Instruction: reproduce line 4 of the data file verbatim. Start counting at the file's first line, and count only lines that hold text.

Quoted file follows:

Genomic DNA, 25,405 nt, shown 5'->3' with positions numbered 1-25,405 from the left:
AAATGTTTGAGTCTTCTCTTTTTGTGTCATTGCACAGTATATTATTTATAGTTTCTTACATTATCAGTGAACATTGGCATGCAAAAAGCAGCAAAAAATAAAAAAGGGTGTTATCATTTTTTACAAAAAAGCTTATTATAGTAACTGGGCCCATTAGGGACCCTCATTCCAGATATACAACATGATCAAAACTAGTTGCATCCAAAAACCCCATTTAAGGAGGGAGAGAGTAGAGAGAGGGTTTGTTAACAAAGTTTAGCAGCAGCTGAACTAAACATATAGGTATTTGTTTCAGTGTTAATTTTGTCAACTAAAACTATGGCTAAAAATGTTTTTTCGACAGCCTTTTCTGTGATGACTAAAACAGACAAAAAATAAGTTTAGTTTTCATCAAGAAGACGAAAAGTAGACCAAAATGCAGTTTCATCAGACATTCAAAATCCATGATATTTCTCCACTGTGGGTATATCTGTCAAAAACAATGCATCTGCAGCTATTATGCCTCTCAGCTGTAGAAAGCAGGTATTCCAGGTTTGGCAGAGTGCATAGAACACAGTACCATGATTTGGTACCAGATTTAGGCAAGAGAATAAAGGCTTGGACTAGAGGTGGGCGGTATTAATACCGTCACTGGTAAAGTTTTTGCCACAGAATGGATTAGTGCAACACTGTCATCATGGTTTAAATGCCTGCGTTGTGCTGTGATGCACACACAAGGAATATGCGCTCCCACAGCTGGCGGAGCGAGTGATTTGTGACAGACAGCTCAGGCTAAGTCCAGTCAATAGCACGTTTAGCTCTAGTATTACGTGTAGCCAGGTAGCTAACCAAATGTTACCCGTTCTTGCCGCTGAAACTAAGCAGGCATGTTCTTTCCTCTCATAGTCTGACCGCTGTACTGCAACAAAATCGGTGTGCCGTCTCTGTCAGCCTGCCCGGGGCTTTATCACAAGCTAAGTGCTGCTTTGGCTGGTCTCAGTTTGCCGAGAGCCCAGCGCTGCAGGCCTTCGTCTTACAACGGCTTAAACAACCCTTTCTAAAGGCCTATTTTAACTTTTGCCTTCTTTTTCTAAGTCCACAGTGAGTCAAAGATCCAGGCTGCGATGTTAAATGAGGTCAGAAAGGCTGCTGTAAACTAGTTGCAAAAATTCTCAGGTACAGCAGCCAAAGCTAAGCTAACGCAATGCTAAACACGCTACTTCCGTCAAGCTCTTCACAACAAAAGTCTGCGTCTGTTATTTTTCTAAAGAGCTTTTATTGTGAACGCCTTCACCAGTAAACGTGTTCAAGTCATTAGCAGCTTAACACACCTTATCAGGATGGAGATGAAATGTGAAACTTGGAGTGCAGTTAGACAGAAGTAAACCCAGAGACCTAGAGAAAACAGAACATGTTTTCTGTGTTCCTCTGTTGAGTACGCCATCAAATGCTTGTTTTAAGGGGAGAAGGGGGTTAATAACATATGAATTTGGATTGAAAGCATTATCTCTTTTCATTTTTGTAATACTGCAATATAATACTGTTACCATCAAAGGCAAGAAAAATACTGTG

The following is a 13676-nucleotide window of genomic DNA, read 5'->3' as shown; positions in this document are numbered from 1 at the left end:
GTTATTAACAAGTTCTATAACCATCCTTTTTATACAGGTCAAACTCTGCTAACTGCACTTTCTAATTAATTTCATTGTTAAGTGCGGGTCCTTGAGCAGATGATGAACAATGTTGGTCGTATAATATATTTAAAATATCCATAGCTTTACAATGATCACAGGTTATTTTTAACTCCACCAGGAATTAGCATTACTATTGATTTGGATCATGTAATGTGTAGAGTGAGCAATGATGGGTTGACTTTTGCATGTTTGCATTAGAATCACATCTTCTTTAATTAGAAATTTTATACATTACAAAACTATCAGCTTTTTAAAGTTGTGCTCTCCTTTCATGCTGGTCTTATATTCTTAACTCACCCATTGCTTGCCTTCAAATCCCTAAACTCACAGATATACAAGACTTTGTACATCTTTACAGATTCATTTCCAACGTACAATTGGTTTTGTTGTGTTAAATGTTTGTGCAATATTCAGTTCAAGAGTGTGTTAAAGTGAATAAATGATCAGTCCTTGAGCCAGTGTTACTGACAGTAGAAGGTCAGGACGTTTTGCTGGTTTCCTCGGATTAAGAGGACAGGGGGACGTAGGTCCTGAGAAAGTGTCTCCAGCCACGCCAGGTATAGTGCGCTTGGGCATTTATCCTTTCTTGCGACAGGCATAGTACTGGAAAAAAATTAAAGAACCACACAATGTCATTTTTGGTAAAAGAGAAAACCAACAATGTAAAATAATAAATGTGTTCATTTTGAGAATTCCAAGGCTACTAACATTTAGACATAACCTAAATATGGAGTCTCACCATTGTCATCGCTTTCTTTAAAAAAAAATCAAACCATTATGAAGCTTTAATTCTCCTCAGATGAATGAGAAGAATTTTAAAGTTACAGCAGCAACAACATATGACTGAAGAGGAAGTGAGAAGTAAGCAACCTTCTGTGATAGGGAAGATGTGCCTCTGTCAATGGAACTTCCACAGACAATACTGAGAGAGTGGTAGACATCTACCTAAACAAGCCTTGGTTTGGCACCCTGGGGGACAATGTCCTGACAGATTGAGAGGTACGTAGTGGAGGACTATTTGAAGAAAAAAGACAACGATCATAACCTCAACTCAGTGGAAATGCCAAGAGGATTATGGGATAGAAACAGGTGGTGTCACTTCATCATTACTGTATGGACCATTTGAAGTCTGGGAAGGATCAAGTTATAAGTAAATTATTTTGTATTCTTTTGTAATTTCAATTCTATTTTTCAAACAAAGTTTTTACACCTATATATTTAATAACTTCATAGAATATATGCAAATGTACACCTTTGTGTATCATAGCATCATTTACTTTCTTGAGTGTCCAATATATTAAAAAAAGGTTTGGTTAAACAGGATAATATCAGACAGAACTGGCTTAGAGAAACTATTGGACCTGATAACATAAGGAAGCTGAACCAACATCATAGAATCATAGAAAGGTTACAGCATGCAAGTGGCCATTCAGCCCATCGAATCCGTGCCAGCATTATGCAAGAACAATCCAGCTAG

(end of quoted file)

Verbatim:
GTTATTAACAAGTTCTATAACCATCCTTTTTATACAGGTCAAACTCTGCTAACTGCACTTTCTAATTAATTTCATTGTTAAGTGCGGGTCCTTGAGCAGATGATGAACAATGTTGGTCGTATAATATATTTAAAATATCCATAGCTTTACAATGATCACAGGTTATTTTTAACTCCACCAGGAATTAGCATTACTATTGATTTGGATCATGTAATGTGTAGAGTGAGCAATGATGGGTTGACTTTTGCATGTTTGCATTAGAATCACATCTTCTTTAATTAGAAATTTTATACATTACAAAACTATCAGCTTTTTAAAGTTGTGCTCTCCTTTCATGCTGGTCTTATATTCTTAACTCACCCATTGCTTGCCTTCAAATCCCTAAACTCACAGATATACAAGACTTTGTACATCTTTACAGATTCATTTCCAACGTACAATTGGTTTTGTTGTGTTAAATGTTTGTGCAATATTCAGTTCAAGAGTGTGTTAAAGTGAATAAATGATCAGTCCTTGAGCCAGTGTTACTGACAGTAGAAGGTCAGGACGTTTTGCTGGTTTCCTCGGATTAAGAGGACAGGGGGACGTAGGTCCTGAGAAAGTGTCTCCAGCCACGCCAGGTATAGTGCGCTTGGGCATTTATCCTTTCTTGCGACAGGCATAGTACTGGAAAAAAATTAAAGAACCACACAATGTCATTTTTGGTAAAAGAGAAAACCAACAATGTAAAATAATAAATGTGTTCATTTTGAGAATTCCAAGGCTACTAACATTTAGACATAACCTAAATATGGAGTCTCACCATTGTCATCGCTTTCTTTAAAAAAAAATCAAACCATTATGAAGCTTTAATTCTCCTCAGATGAATGAGAAGAATTTTAAAGTTACAGCAGCAACAACATATGACTGAAGAGGAAGTGAGAAGTAAGCAACCTTCTGTGATAGGGAAGATGTGCCTCTGTCAATGGAACTTCCACAGACAATACTGAGAGAGTGGTAGACATCTACCTAAACAAGCCTTGGTTTGGCACCCTGGGGGACAATGTCCTGACAGATTGAGAGGTACGTAGTGGAGGACTATTTGAAGAAAAAAGACAACGATCATAACCTCAACTCAGTGGAAATGCCAAGAGGATTATGGGATAGAAACAGGTGGTGTCACTTCATCATTACTGTATGGACCATTTGAAGTCTGGGAAGGATCAAGTTATAAGTAAATTATTTTGTATTCTTTTGTAATTTCAATTCTATTTTTCAAACAAAGTTTTTACACCTATATATTTAATAACTTCATAGAATATATGCAAATGTACACCTTTGTGTATCATAGCATCATTTACTTTCTTGAGTGTCCAATATATTAAAAAAAGGTTTGGTTAAACAGGATAATATCAGACAGAACTGGCTTAGAGAAACTATTGGACCTGATAACATAAGGAAGCTGAACCAACATCATAGAATCATAGAAAGGTTACAGCATGCAAGTGGCCATTCAGCCCATCGAATCCGTGCCAGCATTATGCAAGAACAATCCAGCTAG